|As Texas A&M freshman quarterback Johnny Manziel continues to build his legend on the field, it is not surprising that people are already trying to capitalize on his success off the field. In fact, an unrelated entity has already filed a trademark application for his nickname, “Johnny Football.”
In response, the university and Manziel’s family are also pursuing an application to register the trademark. “Everyone felt that if anybody should have ownership of this, it’s Johnny or his family,” said a university spokesperson.
The “Johnny Football” trademark will allow Manziel to prevent the unauthorized use of his name. However, in order maintain his eligibility under NCAA rules, Manziel cannot profit from the trademark. Division I rules state that student-athletes may not “accept any remuneration for or permit the use of his or her name or picture to advertise, recommend or promote directly the sale or use of a commercial product or service of any kind.” Under the rules, Texas A&M and Manziel’s family also cannot sell products featuring the name “Johnny Football.”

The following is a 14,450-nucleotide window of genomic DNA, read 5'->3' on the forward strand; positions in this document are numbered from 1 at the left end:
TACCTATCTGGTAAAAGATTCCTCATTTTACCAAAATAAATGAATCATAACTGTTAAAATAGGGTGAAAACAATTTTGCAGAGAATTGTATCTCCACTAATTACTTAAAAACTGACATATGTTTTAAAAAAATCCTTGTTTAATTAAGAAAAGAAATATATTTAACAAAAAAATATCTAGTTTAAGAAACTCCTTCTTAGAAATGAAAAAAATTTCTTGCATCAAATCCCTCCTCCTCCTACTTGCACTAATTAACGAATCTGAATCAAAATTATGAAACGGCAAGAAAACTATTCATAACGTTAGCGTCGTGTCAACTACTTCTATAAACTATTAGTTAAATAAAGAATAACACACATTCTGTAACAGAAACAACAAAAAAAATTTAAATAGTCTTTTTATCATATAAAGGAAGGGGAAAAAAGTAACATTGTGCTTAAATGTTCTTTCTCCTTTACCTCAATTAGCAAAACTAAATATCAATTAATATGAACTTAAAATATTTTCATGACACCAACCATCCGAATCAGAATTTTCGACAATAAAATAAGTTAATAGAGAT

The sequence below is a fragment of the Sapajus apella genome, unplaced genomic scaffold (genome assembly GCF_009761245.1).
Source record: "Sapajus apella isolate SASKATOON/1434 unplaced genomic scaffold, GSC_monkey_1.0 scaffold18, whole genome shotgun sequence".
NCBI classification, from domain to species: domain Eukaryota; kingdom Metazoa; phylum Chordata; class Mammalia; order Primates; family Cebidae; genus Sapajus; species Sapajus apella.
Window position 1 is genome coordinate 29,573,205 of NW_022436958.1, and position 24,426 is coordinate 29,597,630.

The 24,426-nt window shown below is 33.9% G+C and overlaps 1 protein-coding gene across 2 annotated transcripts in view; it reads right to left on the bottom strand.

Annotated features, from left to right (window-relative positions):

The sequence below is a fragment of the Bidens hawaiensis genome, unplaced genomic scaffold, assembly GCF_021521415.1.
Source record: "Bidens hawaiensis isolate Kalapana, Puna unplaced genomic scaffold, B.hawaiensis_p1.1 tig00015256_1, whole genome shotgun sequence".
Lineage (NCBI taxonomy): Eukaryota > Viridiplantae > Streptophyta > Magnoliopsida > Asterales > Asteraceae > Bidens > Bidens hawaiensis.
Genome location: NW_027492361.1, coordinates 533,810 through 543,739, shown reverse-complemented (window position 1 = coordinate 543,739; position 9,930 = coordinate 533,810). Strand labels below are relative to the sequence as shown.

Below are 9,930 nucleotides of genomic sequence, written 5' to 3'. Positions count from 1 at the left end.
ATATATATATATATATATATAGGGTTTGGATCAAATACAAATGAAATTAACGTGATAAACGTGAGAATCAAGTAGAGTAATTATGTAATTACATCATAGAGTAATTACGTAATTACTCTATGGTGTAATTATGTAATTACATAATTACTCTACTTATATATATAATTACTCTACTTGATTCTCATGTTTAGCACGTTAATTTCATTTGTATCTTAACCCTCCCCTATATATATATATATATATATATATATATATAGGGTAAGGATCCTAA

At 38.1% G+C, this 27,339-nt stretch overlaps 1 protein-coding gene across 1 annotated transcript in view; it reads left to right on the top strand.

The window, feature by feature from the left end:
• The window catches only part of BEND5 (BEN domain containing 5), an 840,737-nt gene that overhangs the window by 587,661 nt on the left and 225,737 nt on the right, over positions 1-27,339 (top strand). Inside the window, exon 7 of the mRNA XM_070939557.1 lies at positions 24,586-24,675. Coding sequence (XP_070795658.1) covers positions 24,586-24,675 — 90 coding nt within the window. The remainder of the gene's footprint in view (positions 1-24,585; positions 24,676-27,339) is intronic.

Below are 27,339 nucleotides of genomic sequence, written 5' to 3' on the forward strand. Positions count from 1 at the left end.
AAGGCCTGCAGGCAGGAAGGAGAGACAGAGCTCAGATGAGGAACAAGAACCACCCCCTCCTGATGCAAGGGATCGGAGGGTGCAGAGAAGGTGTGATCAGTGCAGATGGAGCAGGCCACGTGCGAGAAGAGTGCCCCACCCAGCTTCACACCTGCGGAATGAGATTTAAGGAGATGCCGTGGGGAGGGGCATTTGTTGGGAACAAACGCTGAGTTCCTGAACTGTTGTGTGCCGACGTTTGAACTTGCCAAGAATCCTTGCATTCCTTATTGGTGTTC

The rub is that in order to complete the federal trademark registration, Manziel must eventually use the mark in commerce. Under federal trademark law, an applicant must either file a Statement of Use (SOU), attesting that the mark is being used in commerce, or seek an extension within six months of the USPTO’s issuance of the Notice of Allowance (NOA). Otherwise, the application is deemed abandoned.
Applicants may continue to file extension requests every six months for up to a total of five extensions of time. However, the applicant must use the mark in commerce and file an SOU within three years of the NOA issuance date.
In this case, it is unclear if Manziel will still be a college athlete when the three-year time period expires. Therefore, this may be one case where the applicant hopes that the USPTO drags its feet.
For more information about trademark issues, I encourage you to contact me for a consultation.
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